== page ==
(A helicopter flies overhead)
CARTY: Coca cultivation does not go uncontested, however. Almost daily, American helicopters fly up and down the Huallaga River valley. They are part of Washington's drug war, a $25 million a year effort to help Peru destroy coca plants. US diplomat Sherman Henson runs the program out of the embassy in Lima, and from there he directs the helicopter squadron.
HENSON: They support activities of the Peruvian government interior ministry agency that manually eradicates. They chop up with machetes the seedbeds from which new coca plants come. The end result has to be the elimination of the plant.
(Bird calls in the jungle)
CARTY: Now, given the damage caused by coca cultivation, you might think this steely resolve to wipe out coca plants would make ecologists happy. Not so. Eradication efforts have just made things worse, according to Alejandro Camino.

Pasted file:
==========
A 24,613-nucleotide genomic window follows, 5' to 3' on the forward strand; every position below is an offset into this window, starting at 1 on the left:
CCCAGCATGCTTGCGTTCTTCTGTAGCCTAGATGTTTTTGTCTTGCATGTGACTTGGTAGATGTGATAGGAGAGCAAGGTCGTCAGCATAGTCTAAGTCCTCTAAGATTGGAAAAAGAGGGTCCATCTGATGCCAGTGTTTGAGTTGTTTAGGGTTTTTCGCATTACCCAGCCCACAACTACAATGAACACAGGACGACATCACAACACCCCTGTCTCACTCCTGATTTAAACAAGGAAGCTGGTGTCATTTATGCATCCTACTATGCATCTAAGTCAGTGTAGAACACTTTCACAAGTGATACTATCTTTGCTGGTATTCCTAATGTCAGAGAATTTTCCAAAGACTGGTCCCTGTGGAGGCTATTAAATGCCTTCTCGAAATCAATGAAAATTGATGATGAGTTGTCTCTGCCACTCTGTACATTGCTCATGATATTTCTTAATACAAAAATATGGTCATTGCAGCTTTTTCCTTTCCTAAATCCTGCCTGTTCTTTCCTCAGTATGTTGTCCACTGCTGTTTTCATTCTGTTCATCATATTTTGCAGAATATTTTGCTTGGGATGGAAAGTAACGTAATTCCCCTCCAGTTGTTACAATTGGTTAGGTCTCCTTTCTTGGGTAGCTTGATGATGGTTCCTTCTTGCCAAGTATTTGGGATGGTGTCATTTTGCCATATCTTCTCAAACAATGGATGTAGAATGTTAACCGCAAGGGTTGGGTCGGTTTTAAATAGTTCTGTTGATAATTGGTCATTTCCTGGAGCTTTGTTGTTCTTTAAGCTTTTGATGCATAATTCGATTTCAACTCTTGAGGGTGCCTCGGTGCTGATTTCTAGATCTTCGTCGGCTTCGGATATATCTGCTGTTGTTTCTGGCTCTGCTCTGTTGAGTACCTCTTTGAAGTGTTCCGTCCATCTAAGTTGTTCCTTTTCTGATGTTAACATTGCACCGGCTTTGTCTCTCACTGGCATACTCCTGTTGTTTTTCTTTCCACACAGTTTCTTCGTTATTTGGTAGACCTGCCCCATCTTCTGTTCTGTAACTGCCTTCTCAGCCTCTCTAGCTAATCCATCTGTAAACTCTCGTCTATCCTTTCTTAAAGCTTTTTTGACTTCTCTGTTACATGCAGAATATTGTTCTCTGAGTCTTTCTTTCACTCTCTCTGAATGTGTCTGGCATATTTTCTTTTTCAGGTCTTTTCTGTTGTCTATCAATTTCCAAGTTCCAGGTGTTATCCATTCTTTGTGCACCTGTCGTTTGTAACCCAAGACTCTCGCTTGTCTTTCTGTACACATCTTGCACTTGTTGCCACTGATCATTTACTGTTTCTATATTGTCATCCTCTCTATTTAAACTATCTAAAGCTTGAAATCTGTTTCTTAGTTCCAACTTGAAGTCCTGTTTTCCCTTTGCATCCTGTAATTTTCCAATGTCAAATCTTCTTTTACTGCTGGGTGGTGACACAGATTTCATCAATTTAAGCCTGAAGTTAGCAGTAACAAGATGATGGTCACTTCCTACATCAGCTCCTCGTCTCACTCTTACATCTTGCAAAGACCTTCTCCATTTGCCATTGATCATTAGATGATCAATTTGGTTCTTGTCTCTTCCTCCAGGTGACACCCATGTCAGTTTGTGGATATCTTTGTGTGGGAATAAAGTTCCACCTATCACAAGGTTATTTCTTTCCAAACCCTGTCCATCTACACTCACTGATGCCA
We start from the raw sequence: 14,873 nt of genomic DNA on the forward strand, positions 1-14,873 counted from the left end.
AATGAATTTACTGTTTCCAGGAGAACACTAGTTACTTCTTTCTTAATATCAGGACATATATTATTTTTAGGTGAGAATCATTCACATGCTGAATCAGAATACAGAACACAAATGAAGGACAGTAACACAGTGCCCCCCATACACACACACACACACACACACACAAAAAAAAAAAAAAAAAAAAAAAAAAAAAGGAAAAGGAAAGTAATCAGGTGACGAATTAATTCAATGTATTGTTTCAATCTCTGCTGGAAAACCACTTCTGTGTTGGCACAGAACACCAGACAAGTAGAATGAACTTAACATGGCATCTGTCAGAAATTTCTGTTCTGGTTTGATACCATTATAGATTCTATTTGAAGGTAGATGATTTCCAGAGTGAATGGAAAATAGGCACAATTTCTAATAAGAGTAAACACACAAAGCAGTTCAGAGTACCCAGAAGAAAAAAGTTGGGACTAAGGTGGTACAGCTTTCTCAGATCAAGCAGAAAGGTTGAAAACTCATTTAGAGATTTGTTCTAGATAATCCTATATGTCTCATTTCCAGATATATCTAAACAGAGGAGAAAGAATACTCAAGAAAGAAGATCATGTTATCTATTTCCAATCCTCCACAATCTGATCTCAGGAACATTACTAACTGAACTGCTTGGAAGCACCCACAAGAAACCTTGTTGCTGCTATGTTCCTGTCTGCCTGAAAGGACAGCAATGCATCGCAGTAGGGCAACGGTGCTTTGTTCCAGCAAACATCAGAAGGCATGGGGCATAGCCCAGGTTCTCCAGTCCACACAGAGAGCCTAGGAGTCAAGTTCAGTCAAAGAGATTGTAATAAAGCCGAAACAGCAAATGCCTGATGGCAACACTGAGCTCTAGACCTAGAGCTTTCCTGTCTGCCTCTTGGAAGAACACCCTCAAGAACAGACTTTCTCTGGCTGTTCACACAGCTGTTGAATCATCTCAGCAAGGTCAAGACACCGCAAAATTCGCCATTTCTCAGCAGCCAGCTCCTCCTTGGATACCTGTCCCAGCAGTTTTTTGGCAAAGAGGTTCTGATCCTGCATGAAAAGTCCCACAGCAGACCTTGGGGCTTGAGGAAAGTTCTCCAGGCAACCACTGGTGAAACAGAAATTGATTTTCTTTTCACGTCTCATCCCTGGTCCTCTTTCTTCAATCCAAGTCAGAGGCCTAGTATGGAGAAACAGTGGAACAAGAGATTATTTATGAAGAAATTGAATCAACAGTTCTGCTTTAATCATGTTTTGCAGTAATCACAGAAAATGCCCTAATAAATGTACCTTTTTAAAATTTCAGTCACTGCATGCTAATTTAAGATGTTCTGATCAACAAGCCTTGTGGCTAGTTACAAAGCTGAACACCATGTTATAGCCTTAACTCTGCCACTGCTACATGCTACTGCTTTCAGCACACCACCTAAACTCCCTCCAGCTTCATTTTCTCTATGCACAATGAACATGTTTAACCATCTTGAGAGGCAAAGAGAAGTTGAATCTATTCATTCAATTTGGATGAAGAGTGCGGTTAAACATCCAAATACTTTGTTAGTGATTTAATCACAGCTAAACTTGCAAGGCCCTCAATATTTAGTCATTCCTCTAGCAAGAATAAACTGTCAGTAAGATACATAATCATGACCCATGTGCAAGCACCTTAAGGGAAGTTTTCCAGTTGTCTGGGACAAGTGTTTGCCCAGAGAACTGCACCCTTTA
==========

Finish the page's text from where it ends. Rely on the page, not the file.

CAMINO: The actions against the growers have made the growers move further and further into the forest, and cut more and more forest. And areas which were formally grown with coca, due to repression on the cultivation, have been abandoned and the coca wars have moved into more and more remote areas. So now you have coca being grown in the lowland rainforest.
CARTY: Despite all the efforts to eradicate coca, there is 4 times more land under cultivation today than a decade ago, and the war against drugs has had another effect. Because of police raids against the cartels of Colombia, the drug lords have moved part of their cocaine processing right here to the jungles of Peru. These operations use tons of chemicals, such as sulfuric acid, kerosene, gasoline, acetone, ether, something called methylethylketone if that's how you say it. And Alejandro Camino says sometimes they even use a bit of cement.